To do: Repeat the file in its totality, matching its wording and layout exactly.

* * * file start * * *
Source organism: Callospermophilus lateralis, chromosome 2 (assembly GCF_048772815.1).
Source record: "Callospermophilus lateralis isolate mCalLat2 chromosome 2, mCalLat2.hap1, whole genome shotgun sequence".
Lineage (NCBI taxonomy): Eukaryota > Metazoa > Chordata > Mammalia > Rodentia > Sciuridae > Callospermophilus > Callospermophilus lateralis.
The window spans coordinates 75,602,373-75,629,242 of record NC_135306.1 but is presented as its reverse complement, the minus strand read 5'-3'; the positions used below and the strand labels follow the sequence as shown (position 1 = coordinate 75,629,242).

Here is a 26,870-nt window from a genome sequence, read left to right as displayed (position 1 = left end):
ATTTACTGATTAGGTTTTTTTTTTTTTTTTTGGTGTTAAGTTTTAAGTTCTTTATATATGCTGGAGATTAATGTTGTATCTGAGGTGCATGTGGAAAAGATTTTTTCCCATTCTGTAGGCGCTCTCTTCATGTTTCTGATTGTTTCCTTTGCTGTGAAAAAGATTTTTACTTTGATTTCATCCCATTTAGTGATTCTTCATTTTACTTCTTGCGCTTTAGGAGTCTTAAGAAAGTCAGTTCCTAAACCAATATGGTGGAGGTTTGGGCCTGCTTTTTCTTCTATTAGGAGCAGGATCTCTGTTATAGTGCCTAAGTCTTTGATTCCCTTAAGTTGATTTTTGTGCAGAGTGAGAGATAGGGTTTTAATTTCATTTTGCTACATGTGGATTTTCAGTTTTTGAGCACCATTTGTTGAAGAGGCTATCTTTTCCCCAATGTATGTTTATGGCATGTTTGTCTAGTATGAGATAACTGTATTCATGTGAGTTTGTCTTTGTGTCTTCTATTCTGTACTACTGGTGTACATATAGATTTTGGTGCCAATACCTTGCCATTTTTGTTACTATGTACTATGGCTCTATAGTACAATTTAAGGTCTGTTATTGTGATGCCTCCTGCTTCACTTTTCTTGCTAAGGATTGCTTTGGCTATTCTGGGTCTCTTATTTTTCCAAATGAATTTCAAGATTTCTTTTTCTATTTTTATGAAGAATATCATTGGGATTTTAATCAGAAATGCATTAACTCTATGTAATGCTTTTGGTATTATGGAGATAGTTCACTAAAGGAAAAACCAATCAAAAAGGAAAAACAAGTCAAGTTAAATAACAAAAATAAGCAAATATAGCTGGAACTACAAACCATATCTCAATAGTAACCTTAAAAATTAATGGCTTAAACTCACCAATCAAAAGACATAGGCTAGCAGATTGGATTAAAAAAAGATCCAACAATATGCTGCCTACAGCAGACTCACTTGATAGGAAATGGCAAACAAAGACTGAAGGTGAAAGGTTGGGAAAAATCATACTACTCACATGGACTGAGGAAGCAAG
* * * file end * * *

Source organism: Callospermophilus lateralis, chromosome 2 (assembly GCF_048772815.1).
Source record: "Callospermophilus lateralis isolate mCalLat2 chromosome 2, mCalLat2.hap1, whole genome shotgun sequence".
Lineage (NCBI taxonomy): Eukaryota > Metazoa > Chordata > Mammalia > Rodentia > Sciuridae > Callospermophilus > Callospermophilus lateralis.
The window spans coordinates 75,602,373-75,629,242 of record NC_135306.1 but is presented as its reverse complement, the minus strand read 5'-3'; the positions used below and the strand labels follow the sequence as shown (position 1 = coordinate 75,629,242).

Here is a 26,870-nt window from a genome sequence, read left to right as displayed (position 1 = left end):
ATTTACTGATTAGGTTTTTTTTTTTTTTTTTGGTGTTAAGTTTTAAGTTCTTTATATATGCTGGAGATTAATGTTGTATCTGAGGTGCATGTGGAAAAGATTTTTTCCCATTCTGTAGGCGCTCTCTTCATGTTTCTGATTGTTTCCTTTGCTGTGAAAAAGATTTTTACTTTGATTTCATCCCATTTAGTGATTCTTCATTTTACTTCTTGCGCTTTAGGAGTCTTAAGAAAGTCAGTTCCTAAACCAATATGGTGGAGGTTTGGGCCTGCTTTTTCTTCTATTAGGAGCAGGATCTCTGTTATAGTGCCTAAGTCTTTGATTCCCTTAAGTTGATTTTTGTGCAGAGTGAGAGATAGGGTTTTAATTTCATTTTGCTACATGTGGATTTTCAGTTTTTGAGCACCATTTGTTGAAGAGGCTATCTTTTCCCCAATGTATGTTTATGGCATGTTTGTCTAGTATGAGATAACTGTATTCATGTGAGTTTGTCTTTGTGTCTTCTATTCTGTACTACTGGTGTACATATAGATTTTGGTGCCAATACCTTGCCATTTTTGTTACTATGTACTATGGCTCTATAGTACAATTTAAGGTCTGTTATTGTGATGCCTCCTGCTTCACTTTTCTTGCTAAGGATTGCTTTGGCTATTCTGGGTCTCTTATTTTTCCAAATGAATTTCAAGATTTCTTTTTCTATTTTTATGAAGAATATCATTGGGATTTTAATCAGAAATGCATTAACTCTATGTAATGCTTTTGGTATTATGGAGATAGTTCACTAAAGGAAAAACCAATCAAAAAGGAAAAACAAGTCAAGTTAAATAACAAAAATAAGCAAATATAGCTGGAACTACAAACCATATCTCAATAGTAACCTTAAAAATTAATGGCTTAAACTCACCAATCAAAAGACATAGGCTAGCAGATTGGATTAAAAAAAGATCCAACAATATGCTGCCTACAGCAGACTCACTTGATAGGAAATGGCAAACAAAGACTGAAGGTGAAAGGTTGGGAAAAATCATACTACTCACATGGACTGAGGAAGCAAG